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Bright Spot

Renee Landrieu and Dave Johnson’s Uptown cottage is full of light and laughter

The porch was screened in after the renovation was complete; double height ceilings and fans keep it cool; furnishings include a vintage-style swinging chair and a contemporary glass-topped table from Zuri.

Photographed by Greg Miles

“I had always wanted to live in a small cottage on a large piece of property,” says Renée Landrieu, who seized the opportunity three and a half years ago. Landrieu and her husband, Dave Johnson, had renovated a large house Uptown when she stumbled upon just such a cottage several blocks away. The small 1927 Arts and Crafts house, situated on a double lot, had been in the same family since it was built, but had sat empty since its owner moved away after Katrina. Five years later, Landrieu got a call that the house was for sale. She and Johnson immediately put in an offer.

The plan was to renew the property as a hub for their family, which includes five children and three young grandchildren. That meant gutting the house and virtually starting from scratch with both a rear and a side addition, an open kid-friendly floor plan and a serene interior with cool, washable whites. “It was about creating a place that’s peaceful and harmonious and still economical,” says Landrieu.
 


 


Left: Homeowners Renée Landrieu and Dave Johnson.

Top: The living room’s floor-to-ceiling white is illuminated with natural light and touches of coastal blue; inexpensive chairs were renewed with white slipcovers; floor was white- washed, painted, sanded and white-washed again to achieve the perfect color; the mirror, from Renee’s previous home, was painted by Creative Finishes to be similar to the antique lantern from Dop Antiques; circular hide rug from Joss & Main ottoman, upholstered to tie in with the pillows from designer Jennifer Uddo.

 


 

The updated house, now nearly triple its original size, pays homage to its Arts and Crafts roots. Landrieu carried original design features, such as the front doors and arches on the porch, through to the rear addition. She also based the remodel around the outdoor views. “Because you could see so much of the outside, I wanted the inside to be a blank canvas for what you see outside,” says Landrieu.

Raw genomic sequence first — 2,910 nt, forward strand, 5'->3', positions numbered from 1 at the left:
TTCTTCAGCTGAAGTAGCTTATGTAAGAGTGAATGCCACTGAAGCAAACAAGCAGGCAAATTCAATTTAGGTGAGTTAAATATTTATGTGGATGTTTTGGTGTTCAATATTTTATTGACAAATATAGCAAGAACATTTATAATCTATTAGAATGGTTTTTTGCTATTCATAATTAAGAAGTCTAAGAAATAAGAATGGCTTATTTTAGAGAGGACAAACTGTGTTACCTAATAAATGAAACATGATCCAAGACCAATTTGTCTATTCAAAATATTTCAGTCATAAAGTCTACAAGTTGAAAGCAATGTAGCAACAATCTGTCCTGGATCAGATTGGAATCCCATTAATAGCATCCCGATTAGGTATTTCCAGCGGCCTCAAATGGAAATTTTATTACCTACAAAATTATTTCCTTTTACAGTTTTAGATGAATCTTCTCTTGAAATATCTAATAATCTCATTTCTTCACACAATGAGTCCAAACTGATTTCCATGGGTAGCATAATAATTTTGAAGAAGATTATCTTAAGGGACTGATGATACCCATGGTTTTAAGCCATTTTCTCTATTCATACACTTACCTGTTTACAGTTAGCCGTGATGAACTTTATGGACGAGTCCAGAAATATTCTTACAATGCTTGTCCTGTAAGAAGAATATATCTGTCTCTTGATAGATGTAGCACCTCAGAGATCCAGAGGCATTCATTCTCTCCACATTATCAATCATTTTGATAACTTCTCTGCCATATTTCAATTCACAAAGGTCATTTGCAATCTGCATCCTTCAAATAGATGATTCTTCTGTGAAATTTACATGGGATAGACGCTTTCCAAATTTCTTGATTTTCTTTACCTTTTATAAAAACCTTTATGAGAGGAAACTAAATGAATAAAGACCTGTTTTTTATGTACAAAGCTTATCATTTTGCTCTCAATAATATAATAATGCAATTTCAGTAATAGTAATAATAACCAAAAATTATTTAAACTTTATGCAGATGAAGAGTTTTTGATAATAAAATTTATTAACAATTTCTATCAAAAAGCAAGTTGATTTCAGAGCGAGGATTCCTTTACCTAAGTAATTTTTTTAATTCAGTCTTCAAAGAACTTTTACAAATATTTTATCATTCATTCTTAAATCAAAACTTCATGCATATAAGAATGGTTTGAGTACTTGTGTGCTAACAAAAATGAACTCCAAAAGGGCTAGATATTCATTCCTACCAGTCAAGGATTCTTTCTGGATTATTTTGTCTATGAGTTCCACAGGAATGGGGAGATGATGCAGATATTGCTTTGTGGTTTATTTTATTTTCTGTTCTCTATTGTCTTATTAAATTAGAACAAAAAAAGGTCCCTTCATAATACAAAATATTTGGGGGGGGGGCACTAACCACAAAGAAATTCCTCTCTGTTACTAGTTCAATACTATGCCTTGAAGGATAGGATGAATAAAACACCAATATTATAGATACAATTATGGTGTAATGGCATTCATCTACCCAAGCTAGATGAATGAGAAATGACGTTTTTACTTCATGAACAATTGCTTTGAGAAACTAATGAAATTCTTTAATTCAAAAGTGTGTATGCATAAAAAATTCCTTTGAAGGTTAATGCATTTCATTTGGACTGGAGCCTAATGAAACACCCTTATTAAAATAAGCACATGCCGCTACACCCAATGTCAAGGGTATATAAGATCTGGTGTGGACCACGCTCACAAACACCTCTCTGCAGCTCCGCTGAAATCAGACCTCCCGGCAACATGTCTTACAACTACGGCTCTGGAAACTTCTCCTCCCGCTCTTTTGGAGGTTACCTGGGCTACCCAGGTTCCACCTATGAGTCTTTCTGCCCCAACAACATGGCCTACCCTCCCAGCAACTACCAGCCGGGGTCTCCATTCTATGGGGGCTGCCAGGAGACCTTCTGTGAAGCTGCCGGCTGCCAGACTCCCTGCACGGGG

“Instead of having a lot of color on the inside, I wanted to be able to look out and see all the colors of Mother Nature.” Things that the couple loved about their previous home factored into the design as well. An open flow and a huge kitchen island were musts.  

“Instead of design and build, I call it point and build,” says Landrieu, explaining that the design process was more about standing in the space and deciding what it called for through spontaneous conversations than about following blueprints. In fact, some parts of the project, such as moving walls, placing recessed lighting above the kitchen island and achieving the right shade of white on the floors, took multiple tries before they were just right. Other ideas — the two-story, vaulted ceiling in the family room, building out the attic as a guest suite and screening in the porch (to keep out mosquitos and keep in grand-babies and the couple’s Bichon, Bella) — developed after the renovation began.

 


 


Left: Comfortable sofas, leather swivel recliners from Scandinavia Inc., a white shag rug and a modern coffee table from Cantoni were arranged around the living room’s fireplace; pair of wooden sideboards custom made in France; abstracts by Shelley Dardar.

Right: The dining table, which expands to seat 12, was custom made by Dop Antiques using an antique metal base and a top that slides open for two additional leaves; the chandelier was renewed with Annie Sloan chalk paint and white shades.

 


 

For the interior, she envisioned all white, but knew that working with an all-white palette can be a challenge. When her hairdresser recommended designer Katherine Starr, whose own home is mostly white, she called Starr for advice. “Katherine has been a big help,” she says. “Having an open floor plan, it seemed like it would be easy to create individual spaces that were still connected. But I struggled with the sofas and furniture in the family room. Also I was working with all rectangular shapes. She brought in ovals and circles and other elements like metal and glass to add interest. She used a lot of her design science to make the rooms interesting and surprising and enjoyable and functional.”

Starr found Landrieu refreshingly open to suggestions. “[Renee] gave everything a lot of thought,” says the designer, who worked with Landrieu to fine-tune the interior’s whites and neutrals with coastal colors, refurbished pieces, modern touches and custom designs that fit the family’s lifestyle. “One of the most important things about doing this house was the fact that she has children and grandchildren. There’s a lot of living going on. The key was to find things that had what I call wow value but were durable and had functionality. I find lately that clients don’t just want a showcase. They want their homes to be comfortable and livable.”

The couple entertain often and say the response from family and friends is always positive. “When you walk in the front door, you’re caught off guard,” says Landrieu. “It feels bigger inside and all the white takes the heat away. People say ‘I feel like I’m in heaven.’ It’s all white and sky.”

 


 


Left: Pair of contemporary wingback chairs with nail head trim, acrylic legs and durable microfiber upholstery from Jossandmain.com.

 Right: Landrieu chose honed statuary marble for the kitchen counters and large island and statuary tiles for the backsplash.

 


 

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